My first experience with the magic which can be performed by the addition of lime to the soil came when I transformed a bed of sweet sultans from sickly plants to vigorous specimens with blossoms of exhibition quality.
In common with most beginners I wanted to have outstanding success with one certain flower. In my case it was the sweet sultan Centaurea moschata (Centaurea suaveolens), but if they flowered at all for me the blossoms were small and the stems weak and crooked.
Simple Secret To Success
The secret of success was so simple that I blush to mention my repeated failures. I learned that the centaureas as a family are lime-lovers, and when I worked finely broken plaster rubble into the bed of sweet sultans the crop of cut flowers rivaled the florist’s finest, tallest plants were 51 inches in height and bushy, the long-stemmed blossoms huge and the colors particularly bright.
My next revelation of the magic properties of lime gave spectacular results with so little effort aroused my interest to the point of obsession.
I found that although experiments to ascertain the degree of soil acidity certain plants require have been given wide publicity, information about the effects of lime in the soil has not been well disseminated. My accumulation of notes on the subject certainly provides facts enough to justify the use of lime as sound working practice rather than mere theory.
Lime – A Farmers Secret Sauce
Farmers and market gardeners find it profitable practice, for they know that many field and vegetable crops produce a consistently higher yield on well-limed soils. Liming becomes absolutely necessary for most vegetables where the soil is inclined to be acid.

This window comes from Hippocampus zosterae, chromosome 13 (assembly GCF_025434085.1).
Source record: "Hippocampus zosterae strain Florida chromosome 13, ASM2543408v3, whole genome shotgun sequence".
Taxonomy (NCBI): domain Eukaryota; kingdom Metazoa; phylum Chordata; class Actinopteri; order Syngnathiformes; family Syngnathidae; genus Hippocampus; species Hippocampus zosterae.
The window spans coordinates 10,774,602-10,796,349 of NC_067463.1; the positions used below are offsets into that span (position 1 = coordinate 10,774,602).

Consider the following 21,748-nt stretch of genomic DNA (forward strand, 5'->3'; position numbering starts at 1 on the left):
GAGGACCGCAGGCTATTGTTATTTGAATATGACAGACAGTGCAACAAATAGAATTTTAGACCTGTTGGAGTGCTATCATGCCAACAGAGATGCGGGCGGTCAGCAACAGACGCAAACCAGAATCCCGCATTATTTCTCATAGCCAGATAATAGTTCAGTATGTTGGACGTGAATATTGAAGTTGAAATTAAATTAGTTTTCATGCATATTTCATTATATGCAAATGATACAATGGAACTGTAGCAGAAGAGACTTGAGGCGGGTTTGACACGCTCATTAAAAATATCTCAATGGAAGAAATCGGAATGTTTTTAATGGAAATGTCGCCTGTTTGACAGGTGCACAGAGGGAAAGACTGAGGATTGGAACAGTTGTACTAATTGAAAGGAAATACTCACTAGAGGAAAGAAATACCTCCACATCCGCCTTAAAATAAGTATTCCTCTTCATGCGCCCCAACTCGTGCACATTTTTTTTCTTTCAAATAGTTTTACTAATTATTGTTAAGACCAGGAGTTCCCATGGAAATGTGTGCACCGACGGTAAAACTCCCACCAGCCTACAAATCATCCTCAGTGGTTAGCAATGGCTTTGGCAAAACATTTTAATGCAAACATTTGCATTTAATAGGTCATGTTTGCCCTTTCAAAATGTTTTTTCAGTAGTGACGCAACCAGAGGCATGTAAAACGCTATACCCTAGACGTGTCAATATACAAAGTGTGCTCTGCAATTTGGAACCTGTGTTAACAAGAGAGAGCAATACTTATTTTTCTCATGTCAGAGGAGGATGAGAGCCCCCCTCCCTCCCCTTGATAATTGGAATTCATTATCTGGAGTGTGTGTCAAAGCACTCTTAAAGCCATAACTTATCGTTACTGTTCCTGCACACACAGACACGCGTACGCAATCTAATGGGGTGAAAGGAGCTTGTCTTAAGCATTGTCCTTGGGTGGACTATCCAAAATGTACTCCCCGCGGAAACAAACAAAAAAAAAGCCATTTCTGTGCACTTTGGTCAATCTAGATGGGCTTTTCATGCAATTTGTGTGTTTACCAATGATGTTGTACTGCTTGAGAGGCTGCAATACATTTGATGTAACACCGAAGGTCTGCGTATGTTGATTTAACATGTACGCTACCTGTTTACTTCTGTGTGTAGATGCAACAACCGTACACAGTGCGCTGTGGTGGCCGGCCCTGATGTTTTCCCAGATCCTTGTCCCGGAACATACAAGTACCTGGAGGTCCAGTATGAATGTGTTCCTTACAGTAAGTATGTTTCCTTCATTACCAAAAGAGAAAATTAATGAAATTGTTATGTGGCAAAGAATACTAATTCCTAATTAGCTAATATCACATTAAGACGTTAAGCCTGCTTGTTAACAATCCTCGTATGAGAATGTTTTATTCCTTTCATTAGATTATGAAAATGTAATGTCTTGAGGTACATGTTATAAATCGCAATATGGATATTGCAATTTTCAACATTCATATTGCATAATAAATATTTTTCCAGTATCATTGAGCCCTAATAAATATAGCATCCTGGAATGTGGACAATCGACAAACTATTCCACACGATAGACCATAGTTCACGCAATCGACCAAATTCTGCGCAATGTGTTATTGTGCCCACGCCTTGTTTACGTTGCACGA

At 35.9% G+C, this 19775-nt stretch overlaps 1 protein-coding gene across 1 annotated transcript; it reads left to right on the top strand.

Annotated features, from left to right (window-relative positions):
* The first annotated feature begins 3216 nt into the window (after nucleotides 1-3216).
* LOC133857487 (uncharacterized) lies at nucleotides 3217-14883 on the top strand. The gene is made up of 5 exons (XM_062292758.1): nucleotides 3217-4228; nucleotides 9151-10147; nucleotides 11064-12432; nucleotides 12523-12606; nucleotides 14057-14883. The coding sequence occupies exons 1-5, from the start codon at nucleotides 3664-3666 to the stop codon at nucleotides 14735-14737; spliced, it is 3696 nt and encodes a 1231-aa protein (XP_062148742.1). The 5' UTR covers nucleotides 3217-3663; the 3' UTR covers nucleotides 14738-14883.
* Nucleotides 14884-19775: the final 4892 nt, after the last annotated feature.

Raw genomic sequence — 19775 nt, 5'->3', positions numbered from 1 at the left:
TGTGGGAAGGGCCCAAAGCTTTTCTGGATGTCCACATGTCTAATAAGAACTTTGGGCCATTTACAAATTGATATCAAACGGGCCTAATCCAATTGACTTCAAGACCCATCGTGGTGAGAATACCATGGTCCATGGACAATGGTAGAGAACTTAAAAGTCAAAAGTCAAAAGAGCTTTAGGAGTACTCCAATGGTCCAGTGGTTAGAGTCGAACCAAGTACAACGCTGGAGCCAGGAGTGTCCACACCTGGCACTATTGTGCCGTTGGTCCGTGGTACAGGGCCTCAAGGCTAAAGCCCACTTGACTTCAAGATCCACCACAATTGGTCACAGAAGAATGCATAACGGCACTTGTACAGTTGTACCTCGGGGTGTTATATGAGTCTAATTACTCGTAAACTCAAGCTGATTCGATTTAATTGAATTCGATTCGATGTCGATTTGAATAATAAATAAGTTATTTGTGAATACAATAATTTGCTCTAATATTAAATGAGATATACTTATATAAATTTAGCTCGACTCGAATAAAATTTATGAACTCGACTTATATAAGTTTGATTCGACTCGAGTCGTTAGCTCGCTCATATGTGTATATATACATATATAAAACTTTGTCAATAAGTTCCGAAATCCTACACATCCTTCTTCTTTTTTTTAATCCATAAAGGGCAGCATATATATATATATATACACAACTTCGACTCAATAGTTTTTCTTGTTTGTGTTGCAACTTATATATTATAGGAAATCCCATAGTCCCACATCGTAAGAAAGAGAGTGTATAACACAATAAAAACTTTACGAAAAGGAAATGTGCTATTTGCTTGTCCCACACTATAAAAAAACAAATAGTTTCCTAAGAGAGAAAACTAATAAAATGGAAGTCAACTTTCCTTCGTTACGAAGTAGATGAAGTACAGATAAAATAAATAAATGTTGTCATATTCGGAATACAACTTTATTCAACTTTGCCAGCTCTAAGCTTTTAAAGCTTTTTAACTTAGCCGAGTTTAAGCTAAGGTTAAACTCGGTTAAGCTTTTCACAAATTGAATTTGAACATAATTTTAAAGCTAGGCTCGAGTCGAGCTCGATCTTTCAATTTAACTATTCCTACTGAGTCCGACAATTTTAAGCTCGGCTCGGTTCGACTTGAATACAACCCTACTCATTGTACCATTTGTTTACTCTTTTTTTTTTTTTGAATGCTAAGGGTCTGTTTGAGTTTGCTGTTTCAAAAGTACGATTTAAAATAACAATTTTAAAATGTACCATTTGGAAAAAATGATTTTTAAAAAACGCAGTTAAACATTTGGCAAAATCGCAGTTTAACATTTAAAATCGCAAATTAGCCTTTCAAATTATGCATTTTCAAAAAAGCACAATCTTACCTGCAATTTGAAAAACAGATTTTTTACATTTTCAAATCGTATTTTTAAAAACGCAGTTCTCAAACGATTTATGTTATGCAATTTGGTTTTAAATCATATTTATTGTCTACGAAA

Legumes usually require an alkaline soil, and soybeans, squash, asparagus, canteloupe, cauliflower, onions, parsnips and rhubarb appreciate extra lime in the soil.
Generations of adaption to various environments have conditioned most of these are known as calciphobes. Where our favorite ornamentals to a neutral soil, although carnations, gypsophila, delphiniums, mignonette, nasturtiums, sweet peas and many others prefer sweet soil.
When plants are brought from high mountain ranges, deserts, plains, jungles or any specialized environment, they lack the ability to conform to the soil difference which, has been developed through centuries by our garden hybrids.
The difficulty, and expense involved obtaining these plants makes it imperative to ascertain their special requirements, then to duplicate these as closely as possible in the garden.
Of recent years this process is usually undertaken with the greatest consideration regarding the acid soil group; but with less understanding where lime-loving plants are concerned. It would be just as reasonable to hope that those plants requiring an-extremely low pH will thrive in neutral soil as it is to expect that plants native to a strongly neutrality.